Honda Civic Coupe
Revell (kit #85-4960)
Other Fast & Furious Models
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The Fast & the Furious ‘70 Charger
Fast & Furious ‘70 Charger
The Fast & the Furious Civics
Furious 6 ‘69 Charger Daytona
Other 2000s Movie Models
Minority Report Lexus
Taarzan the Wonder Car Honda CRX
Dark Harvest 2: The Maize Durango
Dale Daytona Winner (Review)
Revenge of the Fallen Bumblebee
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Talladega Nights Monte Carlo (Review)
xXx ‘67 Pontiac GTO
Final Fantasy VII Fenrir (Review)
Tomb Raider 2: The Cradle of Life Jeep
Fast & Furious ‘70 Charger
War of the Worlds Monte Carlo SS
Back when the first Vin Diesel/Paul Walker Fast and the Furious came out, I bought one of the black Honda Civics, added GlowInc's Fast Zinc Glow Green to the underside, and was pretty happy with the results. The movie left theaters, was released on DVD, and eventually became "last year's movie." So, as with all licensed merchandise, stores started marking down their TF&TF stock. So I picked up another couple of Civics for cheap, thinking that it would be fun to build up the other two to make the trio as seen in the movie.
With other projects demanding more attention, these two extra kits were shelved. Eventually I took a look at the overall scope of my idea, and decided that I wanted to rebuild the first one as well building the other two. I still really like GlowInc's powder, but I felt that my application method could have been better. Cleaning off the underside of that first Civic was going to be tricky, though, so laziness won out and the project was shelved again. Fast forward to the summer of 2009, when I came across a Civic at a garage sale for $2. The body was pretty rough (broken mirrors, missing wing piece, etc.), but the chassis was intact and clean. So I bought it, disassembled it and my first Civic, and broke out the two boxed Civics to finally complete the set.
I built them in assembly-line fashion: I painted the inner fenders, window trim, floors, and interior details like the door handles, comfort controls, and third brake light. Under the hoods, I painted the engine blocks, exhaust headers, intakes, air cleaners, and other engine details with various grays and metals. The chassis were detailed with painted exhaust shields, brakes, brake lines, and suspension components. Once all of the detail work was done, the Civics were reassembled and each one got a different movie-accurate license plate.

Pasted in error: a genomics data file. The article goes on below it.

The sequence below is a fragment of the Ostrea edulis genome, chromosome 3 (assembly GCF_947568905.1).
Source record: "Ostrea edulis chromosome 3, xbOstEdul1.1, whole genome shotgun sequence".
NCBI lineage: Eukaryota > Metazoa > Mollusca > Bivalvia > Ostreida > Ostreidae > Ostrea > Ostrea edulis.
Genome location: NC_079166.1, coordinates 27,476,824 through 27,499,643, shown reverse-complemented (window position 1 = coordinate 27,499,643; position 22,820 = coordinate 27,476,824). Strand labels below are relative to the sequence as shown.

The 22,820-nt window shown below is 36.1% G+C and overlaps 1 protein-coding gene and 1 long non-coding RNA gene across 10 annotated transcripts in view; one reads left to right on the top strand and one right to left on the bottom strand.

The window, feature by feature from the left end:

Now came the tricky part: how to retain the glowing effect, but do it cleaner than I had previously. My solution this time was to use glass capillary tubes to represent the neon tubes. Each car would receive four tubes: the side tubes would be full-length, while the front and rear tubes would be shortened to fit behind their respective bumpers. Ideally, I should have purchased a tube cutter...as is, I ended up breaking a half dozen in the wrong places before I got enough to do the cars. Once the tubes were all at their proper lengths, I wrapped the ends with metal tape to simulate the mounts and created a plug in one end of each tube with super glue and baking soda. I then made a funnel out of a piece of paper, slowly filled each tube with glow powder, and "capped" the other end of each tube with a plug of more superglue and baking soda. It's not the quickest process, but I think it was well worth it: as shown in the second row of photos above, the chassis now looks presentable in both daylight and nighttime. The glow isn't quite as intense as it was when I painted the whole underside of the car, but it still throws out enough light to look good.
I've plugged them before on this site, but I have to give kudos to GlowInc once again: I used the original powers I got from them several years ago, but they work just as good now as they did then. If you need glow-in-the-dark anything, I highly recommend giving the powders a try. If you want to try a few different types before buying a larger quantity, they even have a couple of sample packages. I was able to do the underside of the Civic using less than 1/4oz. of their Fast Zinc Glow Green.